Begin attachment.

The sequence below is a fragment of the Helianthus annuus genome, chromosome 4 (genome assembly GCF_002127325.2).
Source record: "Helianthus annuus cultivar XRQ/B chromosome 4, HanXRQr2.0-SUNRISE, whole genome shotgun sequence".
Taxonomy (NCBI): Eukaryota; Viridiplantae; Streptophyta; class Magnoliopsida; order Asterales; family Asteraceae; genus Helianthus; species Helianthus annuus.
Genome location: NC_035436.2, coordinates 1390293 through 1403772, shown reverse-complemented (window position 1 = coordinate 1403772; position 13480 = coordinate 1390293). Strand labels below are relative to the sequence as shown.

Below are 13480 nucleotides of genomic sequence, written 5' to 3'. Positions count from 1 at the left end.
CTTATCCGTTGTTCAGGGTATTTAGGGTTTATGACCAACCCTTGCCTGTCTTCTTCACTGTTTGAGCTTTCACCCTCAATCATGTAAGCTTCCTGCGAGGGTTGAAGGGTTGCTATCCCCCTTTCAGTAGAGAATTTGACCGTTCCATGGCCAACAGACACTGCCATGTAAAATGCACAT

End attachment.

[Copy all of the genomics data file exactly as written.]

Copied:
The sequence below is a fragment of the Helianthus annuus genome, chromosome 4 (genome assembly GCF_002127325.2).
Source record: "Helianthus annuus cultivar XRQ/B chromosome 4, HanXRQr2.0-SUNRISE, whole genome shotgun sequence".
Taxonomy (NCBI): Eukaryota; Viridiplantae; Streptophyta; class Magnoliopsida; order Asterales; family Asteraceae; genus Helianthus; species Helianthus annuus.
Genome location: NC_035436.2, coordinates 1390293 through 1403772, shown reverse-complemented (window position 1 = coordinate 1403772; position 13480 = coordinate 1390293). Strand labels below are relative to the sequence as shown.

Below are 13480 nucleotides of genomic sequence, written 5' to 3'. Positions count from 1 at the left end.
CTTATCCGTTGTTCAGGGTATTTAGGGTTTATGACCAACCCTTGCCTGTCTTCTTCACTGTTTGAGCTTTCACCCTCAATCATGTAAGCTTCCTGCGAGGGTTGAAGGGTTGCTATCCCCCTTTCAGTAGAGAATTTGACCGTTCCATGGCCAACAGACACTGCCATGTAAAATGCACAT